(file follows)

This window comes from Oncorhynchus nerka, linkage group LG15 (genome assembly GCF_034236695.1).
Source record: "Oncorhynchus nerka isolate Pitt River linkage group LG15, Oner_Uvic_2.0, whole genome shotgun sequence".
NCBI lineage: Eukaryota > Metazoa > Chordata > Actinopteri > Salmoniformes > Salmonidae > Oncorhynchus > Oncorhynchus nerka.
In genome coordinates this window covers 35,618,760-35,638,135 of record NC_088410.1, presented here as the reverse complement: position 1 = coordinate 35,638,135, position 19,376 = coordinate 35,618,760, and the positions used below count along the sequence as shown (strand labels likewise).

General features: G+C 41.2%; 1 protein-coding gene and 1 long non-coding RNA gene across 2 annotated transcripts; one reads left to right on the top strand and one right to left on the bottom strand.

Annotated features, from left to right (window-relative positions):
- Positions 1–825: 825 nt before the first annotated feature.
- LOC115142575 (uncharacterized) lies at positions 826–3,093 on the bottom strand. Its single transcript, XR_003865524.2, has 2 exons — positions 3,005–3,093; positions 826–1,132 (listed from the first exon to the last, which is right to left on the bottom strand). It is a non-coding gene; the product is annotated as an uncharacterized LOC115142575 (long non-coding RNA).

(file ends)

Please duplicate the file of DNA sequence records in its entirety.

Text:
This window comes from Oncorhynchus nerka, linkage group LG15 (genome assembly GCF_034236695.1).
Source record: "Oncorhynchus nerka isolate Pitt River linkage group LG15, Oner_Uvic_2.0, whole genome shotgun sequence".
NCBI lineage: Eukaryota > Metazoa > Chordata > Actinopteri > Salmoniformes > Salmonidae > Oncorhynchus > Oncorhynchus nerka.
In genome coordinates this window covers 35,618,760-35,638,135 of record NC_088410.1, presented here as the reverse complement: position 1 = coordinate 35,638,135, position 19,376 = coordinate 35,618,760, and the positions used below count along the sequence as shown (strand labels likewise).

General features: G+C 41.2%; 1 protein-coding gene and 1 long non-coding RNA gene across 2 annotated transcripts; one reads left to right on the top strand and one right to left on the bottom strand.

Annotated features, from left to right (window-relative positions):
- Positions 1–825: 825 nt before the first annotated feature.
- LOC115142575 (uncharacterized) lies at positions 826–3,093 on the bottom strand. Its single transcript, XR_003865524.2, has 2 exons — positions 3,005–3,093; positions 826–1,132 (listed from the first exon to the last, which is right to left on the bottom strand). It is a non-coding gene; the product is annotated as an uncharacterized LOC115142575 (long non-coding RNA).